The best tagine I have ever had is the one I cooked myself while attending a cooking class in Marrakesh, Morocco. Its probably also the only proper tagine I have ever had. Raja (the cook) who really did most of the work that day, also led me carefully through and demonstrated every step in how to make other traditional Moroccan dishes such as salad, Berber bread and chocolate layered semolina pancakes. I watched and learned. Smelled and ate. It was absolutely my best day in Marrakesh.

The day started at an indoor market in Mellah (one of the neighborhoods inside Medina) where I could pick meat and vegetables for the cooking lesson. The market had everything from meat (even live chickens), vegetables, bread and milk. We got some beef, carrots, zucchini, tomatoes, potatoes, chili and olives for the tagine and some apricots, eggs and dark chocolate for desert.

The salad we made was really simple and fresh. Just finely chopped onion, cucumber, yellow pepper and tomato. Seasoned with a splash of olive oil, salt and freshly chopped mint.

The beef tagine was cooked in a traditional ceramic tagine cookware on low heat for about 3 hours. At the bottom we arranged onions, garlic and chopped fresh cilantro. The cookware was placed on the stove and the heat was set to low. The meat was placed on top and spices (ginger powder, cumin, paprika, salt and black pepper) were added at the edges around the meat. When the meat had been turned once we arranged carrots, potatoes, zucchini, one whole chili, ½ lemon, olives and parsley on top. Lastly we poured in a mixture of both olive and sunflower oil. Before the tagine “hat” was placed on top, a little water was added. Now and again we scooped up the cooking liquid and poured it over the vegetables and meat. In this way all ingredients got a nice taste of the spices without moving them around.

The semolina Berber bread  we made was baked on top of the stove in a skillet. In Morocco, bread is  served to almost any meal during the day and a must when having tagine. Raja’s recipe used only semolina flour but I stumbled upon some breads in the city that seem to have a mixture of semolina and wheat flour. Unfortunately they were not as nice. Our local deli (a hole in the wall) in Kasbah sold something that looked like a rye version of the bread. That was amusing!

The sweet dessert semolina pancakes were really the thing that won my heart and also something that was new to me. These pancakes should not be mistaken for the more well known pancake, begrhir. Begrhir is a yeast based semolina pancake that is often served for breakfast with honey. These pancakes are baked on only one side and the yeast create decorative holes on the surface. Raja’s dessert pancakes were sweeter and made with baking powder. They create similar decorative holes but are baked on both sides.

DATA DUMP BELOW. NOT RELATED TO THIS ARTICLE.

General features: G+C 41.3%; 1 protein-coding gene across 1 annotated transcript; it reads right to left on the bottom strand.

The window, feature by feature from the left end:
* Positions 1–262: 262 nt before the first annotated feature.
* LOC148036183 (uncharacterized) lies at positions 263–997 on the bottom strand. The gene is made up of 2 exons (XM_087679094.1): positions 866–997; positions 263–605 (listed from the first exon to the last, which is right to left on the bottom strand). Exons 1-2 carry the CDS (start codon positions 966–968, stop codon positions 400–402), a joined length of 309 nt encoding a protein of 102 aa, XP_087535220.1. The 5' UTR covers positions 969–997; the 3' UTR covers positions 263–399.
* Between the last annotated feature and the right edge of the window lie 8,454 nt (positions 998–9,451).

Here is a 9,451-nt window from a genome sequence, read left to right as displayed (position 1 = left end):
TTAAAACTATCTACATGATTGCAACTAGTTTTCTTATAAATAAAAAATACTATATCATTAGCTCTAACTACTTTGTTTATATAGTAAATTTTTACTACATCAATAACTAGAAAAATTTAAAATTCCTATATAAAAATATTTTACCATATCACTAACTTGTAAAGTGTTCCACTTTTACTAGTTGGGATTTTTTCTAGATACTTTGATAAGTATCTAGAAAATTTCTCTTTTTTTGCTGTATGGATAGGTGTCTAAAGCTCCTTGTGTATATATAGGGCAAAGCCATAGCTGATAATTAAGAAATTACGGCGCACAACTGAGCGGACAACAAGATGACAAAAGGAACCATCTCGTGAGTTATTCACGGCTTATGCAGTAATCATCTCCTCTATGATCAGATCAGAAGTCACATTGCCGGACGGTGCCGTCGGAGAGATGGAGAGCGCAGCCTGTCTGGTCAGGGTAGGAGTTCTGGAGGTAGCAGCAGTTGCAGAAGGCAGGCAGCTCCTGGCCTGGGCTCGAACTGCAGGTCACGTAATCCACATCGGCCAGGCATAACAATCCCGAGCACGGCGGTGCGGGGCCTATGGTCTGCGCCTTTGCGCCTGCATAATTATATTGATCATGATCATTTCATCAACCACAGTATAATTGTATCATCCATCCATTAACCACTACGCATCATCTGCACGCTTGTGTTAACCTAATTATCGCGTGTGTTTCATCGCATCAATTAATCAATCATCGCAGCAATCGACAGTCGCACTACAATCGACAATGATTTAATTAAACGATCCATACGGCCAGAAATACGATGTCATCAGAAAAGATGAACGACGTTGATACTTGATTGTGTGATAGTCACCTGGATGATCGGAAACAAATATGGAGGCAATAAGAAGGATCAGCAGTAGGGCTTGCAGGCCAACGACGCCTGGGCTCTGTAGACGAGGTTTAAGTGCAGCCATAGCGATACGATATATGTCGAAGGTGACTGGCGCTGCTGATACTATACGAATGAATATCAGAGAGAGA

Below I have tried to translate Raja’s semolina pancake recipe as best I could. Raja used a typical Moroccan teacup when measuring the ingredients, so her cup measure was slightly less than a standard measuring cup. My recipe is as close as I could come!

Sweet Semolina Pancakes
serves 2-4 people

one egg
½ cup sugar ( I used sucanut)
½ cup milk (+ more if batter is too thick)
¾ cup semolina
one teaspoon baking powder
¼  sunflower oil (optional)*

zest from one lemon**
one teaspoon ground cardamom**

I don’t really remember the order Raja mixed the ingredients together but I did it this way: Whisk egg and sugar until well blended before adding the milk. Mix together semolina flour and baking powder. Add the semolina mixture to the batter and whisk well together (make sure there are no lumps). Add the oil, lemon zest and cardamom. Let the batter rest for 15-30 minutes before baking the pancakes.

Heat up a frying pan with some neutral oil (if using nonstick you don’t need any oil in the pan). When the pan is hot lower the heat to medium. Spoon up some batter in the pan with a sauce ladle (You may need to add more milk to the batter if it’s too heavy. It should be fairly easy to pour into a pan). When the pancake has nice decorative holes and starts to get firm on top flip the pancake over. The other side should now have a nice brown color. Press down the pancake with your spatula so the pancake doesn’t rise. Continue until done. Repeat until batter is finished.

It may take some time to get used to how much batter you need for every pancake. A finished pancake should be about 1/8” thick.

Serve the pancakes with sour cream and seasonal fruit and berries for breakfast or brunch. I loved it with a simple apple & orange fruit salad spiced with mint and chopped pistachio. The pancakes can also be done as Raja’s desert, layered with melted dark chocolate (she added some neutral oil to the chocolate) and topped with fresh mint and fruit of your choice. Serve it cool when the chocolate is firm.

*Raja used some neutral oil in the batter and fried the pancakes in a non-stick frying pan. As I didn’t use a non-stick pan I learned that the pancakes got a little greasy with oil both in the batter and in the pan.  They still tasted great but got firmer and easier to handle with oil only in the pan.
**Raja didn’t flavor her pancakes with cardamom and lemon, instead she used 1-2 teaspoons vanilla sugar. I just didn’t have any at home when re-creating the recipe. Both versions are equally delicious.

If you planing to go to Marrakesh and want to participate in a cooking class, I can warmly recommend Raja’s class. Contact Jean Peres at Riad Dar One for details and booking.

Story and recipe was originally posted at EcoSalon on 19th January 2012.